Unlike other Academy Awards to be presented, achievements receiving Scientific and Technical Awards need not have been developed and introduced during 2012. Rather, the achievements must demonstrate a proven record of contributing significant value to the process of making motion pictures.
The Academy Awards for scientific and technical achievements are:
Technical Achievement Award (Academy Certificate)
To J.P. Lewis, Matt Cordner and Nickson Fong for the invention and publication of the Pose Space Deformation technique.
Pose Space Deformation (PSD) introduced the use of novel sparse data interpolation techniques to the task of shape interpolation. The controllability and ease of achieving artistic intent have led to PSD being a foundational technique in the creation of computer–generated characters.
To Lawrence Kesteloot, Drew Olbrich and Daniel Wexler for the creation of the Light system for computer graphics lighting at PDI/DreamWorks.
Virtually unchanged from its original incarnation over 15 years ago, Light is still in continuous use due to its emphasis on interactive responsiveness, final–quality interactive render preview, scalable architecture and powerful user–configurable spreadsheet interface.
To Steve LaVietes, Brian Hall and Jeremy Selan for the creation of the Katana computer graphics scene management and lighting software at Sony Pictures Imageworks.
Katana’s unique design, featuring a deferred evaluation procedural node–graph, provides a highly efficient lighting and rendering workflow. It allows artists to non–destructively edit scenes too complex to fit into computer memory, at scales ranging from a single object up to an entire detailed city.
To Theodore Kim, Nils Thuerey, Markus Gross and Doug James for the invention, publication and dissemination of Wavelet Turbulence software.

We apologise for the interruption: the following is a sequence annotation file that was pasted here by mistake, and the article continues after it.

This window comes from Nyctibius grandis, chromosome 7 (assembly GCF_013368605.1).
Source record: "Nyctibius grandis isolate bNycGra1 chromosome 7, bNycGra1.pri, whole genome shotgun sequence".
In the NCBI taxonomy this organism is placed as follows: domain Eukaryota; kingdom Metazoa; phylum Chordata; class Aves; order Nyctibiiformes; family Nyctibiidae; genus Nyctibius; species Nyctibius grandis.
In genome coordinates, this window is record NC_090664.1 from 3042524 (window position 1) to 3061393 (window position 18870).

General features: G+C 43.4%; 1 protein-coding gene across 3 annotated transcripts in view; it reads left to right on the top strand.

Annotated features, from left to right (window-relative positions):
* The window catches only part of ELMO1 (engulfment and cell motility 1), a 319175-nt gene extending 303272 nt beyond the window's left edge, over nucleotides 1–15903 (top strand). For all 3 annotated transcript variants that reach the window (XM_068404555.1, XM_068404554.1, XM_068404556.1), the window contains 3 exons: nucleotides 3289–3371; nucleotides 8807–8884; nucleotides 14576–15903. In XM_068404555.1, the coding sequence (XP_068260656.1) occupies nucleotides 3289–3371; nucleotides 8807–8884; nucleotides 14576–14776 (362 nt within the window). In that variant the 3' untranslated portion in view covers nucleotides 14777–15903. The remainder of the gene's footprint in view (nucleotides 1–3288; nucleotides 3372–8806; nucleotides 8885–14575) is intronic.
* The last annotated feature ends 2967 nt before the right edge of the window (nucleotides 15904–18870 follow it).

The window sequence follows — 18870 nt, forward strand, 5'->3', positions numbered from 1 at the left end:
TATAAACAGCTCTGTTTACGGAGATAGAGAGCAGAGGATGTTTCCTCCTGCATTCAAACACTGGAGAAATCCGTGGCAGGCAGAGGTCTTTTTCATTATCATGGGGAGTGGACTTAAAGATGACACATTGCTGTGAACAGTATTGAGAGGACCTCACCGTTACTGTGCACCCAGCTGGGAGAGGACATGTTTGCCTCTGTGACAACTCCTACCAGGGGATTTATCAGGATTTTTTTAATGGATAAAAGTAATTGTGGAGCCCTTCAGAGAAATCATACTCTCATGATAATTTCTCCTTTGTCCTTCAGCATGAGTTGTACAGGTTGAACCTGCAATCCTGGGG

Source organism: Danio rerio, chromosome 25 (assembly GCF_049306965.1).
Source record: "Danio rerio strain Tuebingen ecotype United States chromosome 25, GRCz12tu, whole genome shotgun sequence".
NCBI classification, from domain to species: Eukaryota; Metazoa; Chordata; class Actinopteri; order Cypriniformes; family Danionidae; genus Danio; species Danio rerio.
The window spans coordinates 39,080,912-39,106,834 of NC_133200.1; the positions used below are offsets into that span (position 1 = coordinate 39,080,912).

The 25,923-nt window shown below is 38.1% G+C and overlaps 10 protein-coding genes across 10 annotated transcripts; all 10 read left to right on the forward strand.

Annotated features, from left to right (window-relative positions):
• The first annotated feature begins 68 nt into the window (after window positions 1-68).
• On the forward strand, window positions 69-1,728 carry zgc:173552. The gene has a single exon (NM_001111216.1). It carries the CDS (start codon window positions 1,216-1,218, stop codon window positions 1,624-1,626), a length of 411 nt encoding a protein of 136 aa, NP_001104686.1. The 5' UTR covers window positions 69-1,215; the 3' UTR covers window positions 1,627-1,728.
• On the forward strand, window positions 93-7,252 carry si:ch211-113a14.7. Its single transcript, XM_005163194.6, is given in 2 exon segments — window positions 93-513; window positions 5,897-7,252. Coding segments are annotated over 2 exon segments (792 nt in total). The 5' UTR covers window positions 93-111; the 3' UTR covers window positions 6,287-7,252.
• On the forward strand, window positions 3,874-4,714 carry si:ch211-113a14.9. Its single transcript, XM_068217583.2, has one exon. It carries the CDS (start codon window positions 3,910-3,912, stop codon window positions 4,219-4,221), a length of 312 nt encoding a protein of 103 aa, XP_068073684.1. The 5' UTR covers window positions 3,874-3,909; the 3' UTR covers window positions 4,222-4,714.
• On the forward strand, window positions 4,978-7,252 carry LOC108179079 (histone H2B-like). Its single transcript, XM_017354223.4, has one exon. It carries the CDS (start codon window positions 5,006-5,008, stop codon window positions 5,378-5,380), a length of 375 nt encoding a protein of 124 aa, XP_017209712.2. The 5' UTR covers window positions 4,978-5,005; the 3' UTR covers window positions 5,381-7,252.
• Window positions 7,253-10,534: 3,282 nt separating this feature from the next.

This technique allowed for fast, art–directable creation of highly detailed gas simulation, making it easier for the artist to control the appearance these effects in the final image.
To Richard Mall for the design and development of the Matthews Max Menace Arm.
Highly sophisticated and well–engineered, the Max Menace Arm is a safe and adjustable device that allows rapid, precise positioning of lighting fixtures, cameras or accessories. On–set or on location, this compact and highly portable structure is often used where access is limited due to restrictions on attaching equipment to existing surfaces.
Scientific and Engineering Award (Academy Plaque)
To Simon Clutterbuck, James Jacobs and Dr. Richard Dorling for the development of the Tissue Physically–Based Character Simulation Framework.
This framework faithfully and robustly simulates the effects of anatomical structures underlying a character’s skin. The resulting dynamic and secondary motions provide a new level of realism to computer–generated creatures.
To Dr. Philip McLauchlan, Allan Jaenicke, John–Paul Smith and Ross Shain for the creation of the Mocha planar tracking and rotoscoping software at Imagineer Systems Ltd.
Mocha provides robust planar–tracking even when there are no clearly defined points in the image. Its effectiveness, ease of use, and ability to exchange rotoscoping data with other image processing tools have resulted in widespread adoption of the software in the visual effects industry.
To Joe Murtha, William Frederick and Jim Markland of Anton/Bauer, Inc. for the design and creation of the CINE VCLX Portable Power System.
The CINE VCLX provides extended run–times and flexibility, allowing users to power cameras and other supplementary equipment required for production. This high–capacity battery system is also matched to the high–demand, always–on digital cinema cameras.
Academy Award of Merit (Oscar® Statuette)
To Cooke Optics Limited for their continuing innovation in the design, development and manufacture of advanced camera lenses that have helped define the look of motion pictures over the last century.
Since their first series of motion picture lenses, Cooke Optics has continued to create optical innovations decade after decade. Producing what is commonly referred to as the “Cooke Look,” these lenses have often been the lens of choice for creative cinematographers worldwide.